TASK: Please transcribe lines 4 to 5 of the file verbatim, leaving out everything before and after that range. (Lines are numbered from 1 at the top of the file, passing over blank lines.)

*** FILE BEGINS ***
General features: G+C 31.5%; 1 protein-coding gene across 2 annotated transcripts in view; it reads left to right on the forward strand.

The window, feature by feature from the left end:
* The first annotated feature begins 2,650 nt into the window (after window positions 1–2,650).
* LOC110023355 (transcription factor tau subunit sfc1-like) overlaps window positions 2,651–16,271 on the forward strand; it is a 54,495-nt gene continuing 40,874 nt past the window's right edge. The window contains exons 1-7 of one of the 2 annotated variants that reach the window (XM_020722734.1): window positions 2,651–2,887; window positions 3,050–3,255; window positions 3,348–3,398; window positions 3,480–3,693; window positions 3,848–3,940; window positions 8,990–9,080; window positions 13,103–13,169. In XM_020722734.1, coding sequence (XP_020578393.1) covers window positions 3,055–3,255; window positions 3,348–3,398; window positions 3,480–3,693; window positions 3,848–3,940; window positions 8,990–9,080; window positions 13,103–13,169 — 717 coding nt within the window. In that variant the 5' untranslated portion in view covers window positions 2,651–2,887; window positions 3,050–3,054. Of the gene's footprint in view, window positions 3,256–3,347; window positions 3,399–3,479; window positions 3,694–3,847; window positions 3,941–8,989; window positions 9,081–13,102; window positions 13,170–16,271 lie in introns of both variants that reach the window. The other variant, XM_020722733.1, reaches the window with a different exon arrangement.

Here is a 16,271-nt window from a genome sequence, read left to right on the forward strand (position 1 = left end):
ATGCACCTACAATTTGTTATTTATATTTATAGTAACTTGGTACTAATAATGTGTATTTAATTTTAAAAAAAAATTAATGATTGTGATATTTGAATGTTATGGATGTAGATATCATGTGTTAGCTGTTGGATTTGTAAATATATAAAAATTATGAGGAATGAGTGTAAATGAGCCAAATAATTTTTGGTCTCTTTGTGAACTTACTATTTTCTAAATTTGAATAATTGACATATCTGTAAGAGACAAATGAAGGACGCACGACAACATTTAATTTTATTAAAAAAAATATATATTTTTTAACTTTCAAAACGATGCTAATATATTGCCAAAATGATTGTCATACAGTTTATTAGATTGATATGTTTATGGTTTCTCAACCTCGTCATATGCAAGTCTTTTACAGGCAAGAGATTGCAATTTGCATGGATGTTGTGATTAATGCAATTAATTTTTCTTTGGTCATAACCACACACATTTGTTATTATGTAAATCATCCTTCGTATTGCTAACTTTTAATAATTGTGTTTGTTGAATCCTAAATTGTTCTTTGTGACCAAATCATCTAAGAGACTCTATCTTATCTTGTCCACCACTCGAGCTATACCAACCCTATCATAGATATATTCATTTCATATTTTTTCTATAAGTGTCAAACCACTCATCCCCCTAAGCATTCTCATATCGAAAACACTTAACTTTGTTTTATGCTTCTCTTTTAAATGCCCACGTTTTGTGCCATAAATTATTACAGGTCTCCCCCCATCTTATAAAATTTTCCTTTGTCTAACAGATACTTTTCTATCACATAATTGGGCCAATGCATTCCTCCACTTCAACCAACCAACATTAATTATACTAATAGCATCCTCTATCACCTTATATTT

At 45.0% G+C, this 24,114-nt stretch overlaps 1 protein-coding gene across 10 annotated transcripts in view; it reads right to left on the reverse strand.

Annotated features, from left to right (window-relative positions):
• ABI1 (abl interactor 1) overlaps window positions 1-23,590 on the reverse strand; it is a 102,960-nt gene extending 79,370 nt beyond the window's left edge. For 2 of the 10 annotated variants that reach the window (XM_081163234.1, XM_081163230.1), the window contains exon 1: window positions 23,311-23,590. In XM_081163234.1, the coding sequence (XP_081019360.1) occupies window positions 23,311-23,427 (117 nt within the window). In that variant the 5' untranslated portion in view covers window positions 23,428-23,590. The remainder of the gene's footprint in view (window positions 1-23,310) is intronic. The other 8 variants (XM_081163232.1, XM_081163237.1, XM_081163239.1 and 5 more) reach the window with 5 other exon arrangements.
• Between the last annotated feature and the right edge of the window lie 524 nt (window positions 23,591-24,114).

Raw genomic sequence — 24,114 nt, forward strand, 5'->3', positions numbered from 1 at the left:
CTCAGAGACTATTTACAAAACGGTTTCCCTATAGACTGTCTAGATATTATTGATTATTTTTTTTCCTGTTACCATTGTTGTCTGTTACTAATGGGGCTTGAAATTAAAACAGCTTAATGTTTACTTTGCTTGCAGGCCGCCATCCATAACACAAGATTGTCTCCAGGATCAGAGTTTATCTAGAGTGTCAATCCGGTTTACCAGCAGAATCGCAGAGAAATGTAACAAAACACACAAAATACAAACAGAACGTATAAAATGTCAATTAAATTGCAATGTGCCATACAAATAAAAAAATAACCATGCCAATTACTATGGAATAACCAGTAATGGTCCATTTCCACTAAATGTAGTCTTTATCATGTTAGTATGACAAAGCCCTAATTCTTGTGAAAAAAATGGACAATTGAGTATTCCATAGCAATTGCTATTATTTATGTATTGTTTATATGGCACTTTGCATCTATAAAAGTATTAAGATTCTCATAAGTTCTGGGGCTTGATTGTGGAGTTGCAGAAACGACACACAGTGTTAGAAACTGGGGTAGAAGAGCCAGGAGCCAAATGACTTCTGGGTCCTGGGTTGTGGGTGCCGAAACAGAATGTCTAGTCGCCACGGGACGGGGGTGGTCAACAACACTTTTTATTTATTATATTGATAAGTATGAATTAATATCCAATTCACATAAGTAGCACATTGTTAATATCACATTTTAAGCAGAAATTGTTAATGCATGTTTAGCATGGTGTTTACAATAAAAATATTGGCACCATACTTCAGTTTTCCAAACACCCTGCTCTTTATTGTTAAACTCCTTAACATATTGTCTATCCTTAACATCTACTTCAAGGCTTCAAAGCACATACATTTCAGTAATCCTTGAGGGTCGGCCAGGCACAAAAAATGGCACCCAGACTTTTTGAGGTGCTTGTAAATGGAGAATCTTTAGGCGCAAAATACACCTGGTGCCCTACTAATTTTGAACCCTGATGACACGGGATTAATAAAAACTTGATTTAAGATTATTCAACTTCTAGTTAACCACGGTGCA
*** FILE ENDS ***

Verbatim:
* LOC110023355 (transcription factor tau subunit sfc1-like) overlaps window positions 2,651–16,271 on the forward strand; it is a 54,495-nt gene continuing 40,874 nt past the window's right edge. The window contains exons 1-7 of one of the 2 annotated variants that reach the window (XM_020722734.1): window positions 2,651–2,887; window positions 3,050–3,255; window positions 3,348–3,398; window positions 3,480–3,693; window positions 3,848–3,940; window positions 8,990–9,080; window positions 13,103–13,169. In XM_020722734.1, coding sequence (XP_020578393.1) covers window positions 3,055–3,255; window positions 3,348–3,398; window positions 3,480–3,693; window positions 3,848–3,940; window positions 8,990–9,080; window positions 13,103–13,169 — 717 coding nt within the window. In that variant the 5' untranslated portion in view covers window positions 2,651–2,887; window positions 3,050–3,054. Of the gene's footprint in view, window positions 3,256–3,347; window positions 3,399–3,479; window positions 3,694–3,847; window positions 3,941–8,989; window positions 9,081–13,102; window positions 13,170–16,271 lie in introns of both variants that reach the window. The other variant, XM_020722733.1, reaches the window with a different exon arrangement.

Here is a 16,271-nt window from a genome sequence, read left to right on the forward strand (position 1 = left end):